1932 – 2005
An accomplished journalist and author, Maimane served on Drum magazine during its early days. He was later a foreign correspondent for Reuters, working in Ghana, Tanzania (deported) and London for many years. He returned from exile with the release of Nelson Mandela, eventually becoming managing editor of The Star, but found it difficult to resume old friendships with those who had remained behind. He wrote a superb Johannesburg novel, Hate No More, but his autobiography remained unpublished. Maimane was 72 when he died in London.
Deon Van der Walt
1958 – 2005
One of the world’s leading lyric tenor singers, who performed in the world’s most famous opera houses, Van der Walt was killed on his family’s wine estate in northern Paarl, aged 47. He was shot twice in the chest following an apparent dispute with his father over the running of the estate. Initially studying at Stellenbosch, he gained numerous international scholarships and awards. An accomplished stylist and technically near-perfect, Van der Walt was also a recitalist of note. Much of his repertory has been recorded.
Siyabonga Gabriel Ndabandaba
1978 – 2005
South Africa’s first black aerobatics pilot, Ndabandaba was among the first black pilots trained by the SA Air Force in 2000. In September, he died with his friend Johnny Hattingh in a plane crash while the two were performing stunts at an airshow in Vereeniging. At the time of his death, Ndabandaba had been working as a pilot for South African Airways, for which he flew the carrier’s newest Airbus A340 on international routes.
1951 – 2005
Notorious security police colonel Gideon Nieuwoudt was refused amnesty for apartheid crimes. He died in August, at 54, from cancer. Nieuwoudt was facing a 20-year jail term after being convicted of the 1996 car bombing – in a police vehicle – of four colleagues who had threatened to expose the fraudulent activities of himself and other officers. He had earlier been involved in the brutal interrogation, leading to death, of Black Consciousness activist Steve Biko. In 2004 Nieuwoudt was arrested for the 1985 murder of the “Pebco Three”.
1947 – 2005
This much-loved Afrikaans singer succumbed at the Sun Gardens Hospice in Pretoria after a 10-year battle with cancer. Her first album was released in 1981 and for 20 years she had an illustrious career. She received several ATKV awards and was also nominated for Artes and Sarie Awards. Her last CD, Wilde Aalwyn, was made in 2000 but the cancer drastically affected her lung capacity, resulting in her having to use an oxygen mask during the last year of her life. She is survived by her husband, two children and two grandchildren.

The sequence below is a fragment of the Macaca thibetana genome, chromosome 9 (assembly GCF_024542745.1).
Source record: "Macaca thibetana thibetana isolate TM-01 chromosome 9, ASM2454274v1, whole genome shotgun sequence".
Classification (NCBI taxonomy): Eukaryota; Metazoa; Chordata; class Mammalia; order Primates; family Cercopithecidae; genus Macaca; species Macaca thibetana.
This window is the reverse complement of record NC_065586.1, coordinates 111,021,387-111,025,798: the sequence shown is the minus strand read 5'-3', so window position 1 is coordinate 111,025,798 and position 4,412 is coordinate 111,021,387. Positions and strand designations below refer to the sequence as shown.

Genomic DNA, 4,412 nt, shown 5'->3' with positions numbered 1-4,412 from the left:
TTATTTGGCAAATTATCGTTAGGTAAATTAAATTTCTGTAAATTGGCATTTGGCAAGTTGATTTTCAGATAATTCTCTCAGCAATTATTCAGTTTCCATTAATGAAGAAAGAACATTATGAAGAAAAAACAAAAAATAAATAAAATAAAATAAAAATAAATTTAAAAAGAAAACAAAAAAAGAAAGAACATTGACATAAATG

1952 – 2005
A seasoned and hardworking journalist, Cohen died in Johannesburg in January while undergoing chemotherapy for cancer. In the early ’90s he was executive editor of Drum and True Love magazines, having worked his way up from a reporter’s post. In 1991 Cohen left the magazine environment to “one of the first black empowerment companies in this country”. The television production house introduced such programmes as Woza Weekend.
1927 – 2005
Soccer’s “Iron Duke” of the ’50s died
on Christmas Day after years of failing health. He was the first player to be transferred for a fee in South Africa. Born in Lithuania, Jacobson came to SA with his parents as a child. He started playing for the Balfour Park Junior team and later joined the Johannesburg Rangers, an equivalent of Kaizer Chiefs in the popularity stakes. He represented South Africa 17 times in the unbeaten team that played five Tests in Australia in the ’50s. He retired at 40 but was a keen sportsman until well into his 70s, focusing mainly on tennis.
Sophie Thoko Mgcina
1938 – 2005
Just days after receiving a lifetime achievement award last month from the Department of Arts and Culture, Mgcina died of a heart attack, aged 68. She was an actress and a musician of note during her early years and commanded high respect from her peers. Ma Sophie, or Sunshine as she was fondly called, first tasted international fame in 1960 when she played Petal in the London run of the jazz opera King Kong. In 1981 she was nominated for the Lawrence Olivier award for best supporting actress. Called by contemporaries ”a helluva outie and a kleva”, Mgcina will always be remembered for her love of jazz, which she always connected with her African cultural experience.